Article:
Bubble Bobble 4 Friends (Switch) Review
Bubble Bobble 4 Friends is the latest game in the long-running Bubble Bobble series. Over the last 30 years, TAITO has made many attempts to modernise the magic of the original 1986 arcade classic, with mixed success. This 2019 iteration sees Bub and 3 friends set off to save a child’s bedroom.
Bubble Bobble 4 Friends opens with Bub and the series’ villain Bonner (previously known as Drunk) appearing as toys next to a sleeping child. They magically awaken and Bonner attacks Bub, kicking him off the bed. The game then shifts to the level select screen, where the problems begin to arise.
The level select screen boasts a total of 5 levels, and the original arcade game (which holds up to this day!). Levels feature 9 stages and a boss fight, meaning the game, in total, only has 50 stages. With Bubble Bobble 4 Friends only taking a few hours to complete, the lack of content is immediately apparent.
Unlike most dinosaurs, Bub can blow bubbles, which can be used as makeshift platforms. Jumping from bubble to bubble was a tricky manoeuvre that felt rewarding to achieve. Bubbles will follow the direction of air currents, which would often create fun platforming challenges by carrying them into hard-to-reach places.
Enemies are defeated by blowing a bubble into them and popping it. Once popped, the enemy will drop a fruit which gives points. After every enemy is defeated, fruits will appear in a path that serves as a limited-time platforming challenge. After every fruit is collected or despawns, Bub gets transported to the next level.
The core of Bubble Bobble 4 Friends is trying to get the highest score possible. Defeating two or more enemies at the same time triggers a chain which causes enemies to drop higher-scoring fruits. If every enemy in the stage is defeated in a single chain, crowns and jewels will drop, which give lots of points. The main issue with the game is that the prize for getting a high score is unrewarding (you unlock a song to listen to in the Memory Album) which completely disincentivises the need to aim for a high score.
The issue is further compounded by the lives system. Bub dies on contact with an enemy, making it incredibly easy to burn through the 5 lives given to the player. When you run out, the game lets you continue from the stage you were up to, but resets your score, essentially locking you out of getting a high score. This forces a restart, which becomes unfeasible when the later levels become 30-minute gauntlets. Because of this, it’s impossible to recommend aiming for a high score, but, if you don’t, the game becomes mind-numbingly shallow. This makes Bubble Bobble 4 Friends frustrating regardless of playstyle, absolutely destroying the experience of the later levels.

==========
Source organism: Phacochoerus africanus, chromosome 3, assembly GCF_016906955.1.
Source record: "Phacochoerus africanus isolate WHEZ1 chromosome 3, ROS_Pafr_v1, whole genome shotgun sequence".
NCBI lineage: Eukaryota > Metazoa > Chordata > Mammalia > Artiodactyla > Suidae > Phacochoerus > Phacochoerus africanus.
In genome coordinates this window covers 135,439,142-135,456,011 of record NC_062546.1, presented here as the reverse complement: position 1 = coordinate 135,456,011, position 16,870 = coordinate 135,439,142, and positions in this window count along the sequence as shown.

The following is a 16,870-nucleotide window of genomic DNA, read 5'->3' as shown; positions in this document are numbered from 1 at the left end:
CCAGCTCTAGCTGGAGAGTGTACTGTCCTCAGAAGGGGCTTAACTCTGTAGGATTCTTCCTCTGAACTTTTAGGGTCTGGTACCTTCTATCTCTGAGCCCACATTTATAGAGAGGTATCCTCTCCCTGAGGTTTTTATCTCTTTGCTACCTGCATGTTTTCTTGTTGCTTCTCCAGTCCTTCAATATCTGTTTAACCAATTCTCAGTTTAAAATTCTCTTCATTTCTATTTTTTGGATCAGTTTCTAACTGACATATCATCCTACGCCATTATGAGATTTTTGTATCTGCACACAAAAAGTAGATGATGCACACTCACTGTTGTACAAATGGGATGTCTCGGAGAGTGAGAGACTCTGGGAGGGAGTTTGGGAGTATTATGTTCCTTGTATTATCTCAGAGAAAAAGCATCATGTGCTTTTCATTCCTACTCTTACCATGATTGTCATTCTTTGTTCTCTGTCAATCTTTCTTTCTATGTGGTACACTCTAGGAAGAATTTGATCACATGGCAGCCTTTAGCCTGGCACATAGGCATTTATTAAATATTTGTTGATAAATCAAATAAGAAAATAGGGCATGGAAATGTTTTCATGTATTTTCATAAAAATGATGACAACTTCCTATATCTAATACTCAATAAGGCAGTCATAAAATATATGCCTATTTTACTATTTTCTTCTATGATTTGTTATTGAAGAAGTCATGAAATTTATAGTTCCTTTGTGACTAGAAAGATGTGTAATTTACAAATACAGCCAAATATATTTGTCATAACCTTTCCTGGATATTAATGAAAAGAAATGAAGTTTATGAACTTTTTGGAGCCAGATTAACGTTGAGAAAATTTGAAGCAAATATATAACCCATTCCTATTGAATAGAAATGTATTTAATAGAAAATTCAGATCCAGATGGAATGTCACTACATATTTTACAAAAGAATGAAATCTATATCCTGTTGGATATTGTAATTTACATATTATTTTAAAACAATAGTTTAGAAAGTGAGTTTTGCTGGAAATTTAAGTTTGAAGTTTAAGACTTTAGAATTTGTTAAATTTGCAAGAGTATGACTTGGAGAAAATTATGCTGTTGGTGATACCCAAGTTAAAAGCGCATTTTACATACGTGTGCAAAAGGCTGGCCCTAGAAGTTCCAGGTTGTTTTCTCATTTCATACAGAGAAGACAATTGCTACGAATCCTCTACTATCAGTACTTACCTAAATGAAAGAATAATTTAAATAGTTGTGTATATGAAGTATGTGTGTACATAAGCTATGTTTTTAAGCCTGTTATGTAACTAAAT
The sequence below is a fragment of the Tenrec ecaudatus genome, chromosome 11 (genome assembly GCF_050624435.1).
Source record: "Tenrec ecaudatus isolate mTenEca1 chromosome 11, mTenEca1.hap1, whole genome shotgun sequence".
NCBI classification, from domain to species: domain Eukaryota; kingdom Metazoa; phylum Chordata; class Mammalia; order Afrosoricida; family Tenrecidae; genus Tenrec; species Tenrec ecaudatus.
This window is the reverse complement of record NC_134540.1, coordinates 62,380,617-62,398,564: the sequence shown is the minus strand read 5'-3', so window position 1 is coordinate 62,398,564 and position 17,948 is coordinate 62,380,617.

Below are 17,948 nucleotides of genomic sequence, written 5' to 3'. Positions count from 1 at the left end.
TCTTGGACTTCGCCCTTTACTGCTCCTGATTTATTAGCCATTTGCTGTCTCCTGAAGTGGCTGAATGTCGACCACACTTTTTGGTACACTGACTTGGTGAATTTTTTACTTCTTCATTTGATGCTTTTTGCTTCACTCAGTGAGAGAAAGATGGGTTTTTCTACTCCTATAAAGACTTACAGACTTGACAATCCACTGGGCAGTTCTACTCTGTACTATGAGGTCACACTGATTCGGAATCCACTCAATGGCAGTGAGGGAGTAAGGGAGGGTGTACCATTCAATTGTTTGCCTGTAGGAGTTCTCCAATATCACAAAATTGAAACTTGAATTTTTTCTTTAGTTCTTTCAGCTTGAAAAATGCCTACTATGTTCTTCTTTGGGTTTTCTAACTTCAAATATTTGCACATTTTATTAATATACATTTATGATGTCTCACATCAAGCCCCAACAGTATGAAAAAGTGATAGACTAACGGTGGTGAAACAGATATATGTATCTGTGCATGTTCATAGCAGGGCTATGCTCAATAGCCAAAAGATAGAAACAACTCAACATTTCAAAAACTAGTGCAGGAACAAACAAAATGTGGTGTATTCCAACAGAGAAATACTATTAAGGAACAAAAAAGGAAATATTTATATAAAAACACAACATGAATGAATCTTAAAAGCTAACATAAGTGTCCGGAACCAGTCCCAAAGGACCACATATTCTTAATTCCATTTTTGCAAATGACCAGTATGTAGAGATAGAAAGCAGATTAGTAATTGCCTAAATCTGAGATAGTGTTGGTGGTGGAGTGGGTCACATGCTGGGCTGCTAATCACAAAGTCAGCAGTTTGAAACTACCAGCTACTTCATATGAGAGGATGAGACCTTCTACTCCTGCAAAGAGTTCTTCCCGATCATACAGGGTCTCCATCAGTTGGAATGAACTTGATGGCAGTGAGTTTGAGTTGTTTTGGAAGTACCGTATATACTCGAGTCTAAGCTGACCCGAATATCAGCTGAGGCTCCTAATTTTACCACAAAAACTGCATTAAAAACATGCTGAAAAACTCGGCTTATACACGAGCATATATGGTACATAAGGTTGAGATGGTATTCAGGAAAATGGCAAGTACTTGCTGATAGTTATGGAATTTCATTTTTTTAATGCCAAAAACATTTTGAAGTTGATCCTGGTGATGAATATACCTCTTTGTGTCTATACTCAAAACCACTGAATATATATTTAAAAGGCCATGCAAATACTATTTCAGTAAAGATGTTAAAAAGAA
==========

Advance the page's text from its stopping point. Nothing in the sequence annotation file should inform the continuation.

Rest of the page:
At the end of every level, Bub must fight a boss. Unlike normal enemies, bosses require multiple bubbles to be defeated. With each boss being a slight alteration on the same model, they felt largely indistinct, which was disappointing. Most bosses were unremarkable, with the best strategy to defeat them being to spam them with bubbles, die, and then repeat.
Upon defeating a boss, a new skill is unlocked. Skills almost always felt useless, as they either provided an unnecessary skill (like dodging or stopping nearby air currents), or a new method of attacking that insta-kills enemies, which destroys any chance of making a good chain. It’s such a shame that they’re better left untouched, as they could’ve added some exciting tactics to consider.
Each level also hides six E-X-T-E-N-D bubbles to pop. Usually tucked away in tricky-to-reach spots, collecting each letter becomes an exhilarating dash to pop it before it disappears. Collecting a complete set of E-X-T-E-N-D levels up the currently equipped skill, but since skills are essentially useless, collecting the E-X-T-E-N-D bubbles feels pointless too.
After beating the game, hard mode is unlocked. Hard mode features altered level designs with stronger enemies. While this should be a great source of replayability, the previously mentioned issues cause it to become an uninviting experience that feels even more punishing. Despite having unlimited continues, it feels unfair to the point that it’s demoralising.
The game’s presentation is overwhelming, with the constant use of vibrant colours causing everything to melt together. With platforms being nondescript blocks, and the two background layers often blending into one another, navigating the screen felt needlessly confusing. My eyes would often get lost when looking at the screen, which caused many undeserved deaths. Though the soundtrack is nice, its cheery tone felt insulting when matched with the frustrating gameplay and visual design.
With a title like Bubble Bobble 4 Friends, you’d expect multiplayer to be the focus of the game. Though initially a fun experience which involved coordinating movements and strategising, it unfortunately became very annoying as the difficulty increased. Lives are shared amongst players, which often led to them quickly disappearing and having multiple game overs. Other players would also often accidentally pop a bubble that had an enemy inside, destroying the chain that was being set-up and any chance of getting a high score. This forced many restarts, which got worse as the difficulty rose.
Bubble Bobble 4 Friends is so full of unrealised potential. Whether it be the unfairly punishing difficulty, unsatisfying rewards, or confusing visual design, the game felt frustrating to complete. The short campaign feels like it lasts a century, and the multiplayer does little to enhance the experience. Unless you’re a diehard fan, give Bubble Bobble 4 Friends a skip.
+ Good soundtrack
+ Initial levels are really fun
+ Original Bubble Bobble is available to play
- Punishing difficulty
- Conflicting gameplay design
- Confusing visuals
- Annoying multiplayer